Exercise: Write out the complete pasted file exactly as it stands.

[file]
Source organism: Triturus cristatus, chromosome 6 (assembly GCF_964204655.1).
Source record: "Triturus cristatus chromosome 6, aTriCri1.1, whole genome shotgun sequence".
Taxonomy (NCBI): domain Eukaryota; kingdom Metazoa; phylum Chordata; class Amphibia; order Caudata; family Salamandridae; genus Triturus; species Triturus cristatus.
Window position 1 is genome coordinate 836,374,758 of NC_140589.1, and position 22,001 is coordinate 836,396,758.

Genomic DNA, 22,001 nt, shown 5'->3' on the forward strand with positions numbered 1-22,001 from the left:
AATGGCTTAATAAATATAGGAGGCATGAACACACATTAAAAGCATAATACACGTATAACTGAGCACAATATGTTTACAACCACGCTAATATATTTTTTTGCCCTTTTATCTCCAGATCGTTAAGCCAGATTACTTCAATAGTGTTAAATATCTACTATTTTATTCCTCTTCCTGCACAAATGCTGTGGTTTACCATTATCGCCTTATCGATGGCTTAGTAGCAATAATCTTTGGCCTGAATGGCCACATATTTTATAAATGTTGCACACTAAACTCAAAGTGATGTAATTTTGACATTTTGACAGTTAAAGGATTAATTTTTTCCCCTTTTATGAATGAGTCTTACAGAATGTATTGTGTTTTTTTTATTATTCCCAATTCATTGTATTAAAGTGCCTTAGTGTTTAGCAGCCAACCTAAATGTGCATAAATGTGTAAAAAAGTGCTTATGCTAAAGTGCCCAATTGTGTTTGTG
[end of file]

Source organism: Triturus cristatus, chromosome 6 (assembly GCF_964204655.1).
Source record: "Triturus cristatus chromosome 6, aTriCri1.1, whole genome shotgun sequence".
Taxonomy (NCBI): domain Eukaryota; kingdom Metazoa; phylum Chordata; class Amphibia; order Caudata; family Salamandridae; genus Triturus; species Triturus cristatus.
Window position 1 is genome coordinate 836,374,758 of NC_140589.1, and position 22,001 is coordinate 836,396,758.

Genomic DNA, 22,001 nt, shown 5'->3' on the forward strand with positions numbered 1-22,001 from the left:
AATGGCTTAATAAATATAGGAGGCATGAACACACATTAAAAGCATAATACACGTATAACTGAGCACAATATGTTTACAACCACGCTAATATATTTTTTTGCCCTTTTATCTCCAGATCGTTAAGCCAGATTACTTCAATAGTGTTAAATATCTACTATTTTATTCCTCTTCCTGCACAAATGCTGTGGTTTACCATTATCGCCTTATCGATGGCTTAGTAGCAATAATCTTTGGCCTGAATGGCCACATATTTTATAAATGTTGCACACTAAACTCAAAGTGATGTAATTTTGACATTTTGACAGTTAAAGGATTAATTTTTTCCCCTTTTATGAATGAGTCTTACAGAATGTATTGTGTTTTTTTTATTATTCCCAATTCATTGTATTAAAGTGCCTTAGTGTTTAGCAGCCAACCTAAATGTGCATAAATGTGTAAAAAAGTGCTTATGCTAAAGTGCCCAATTGTGTTTGTG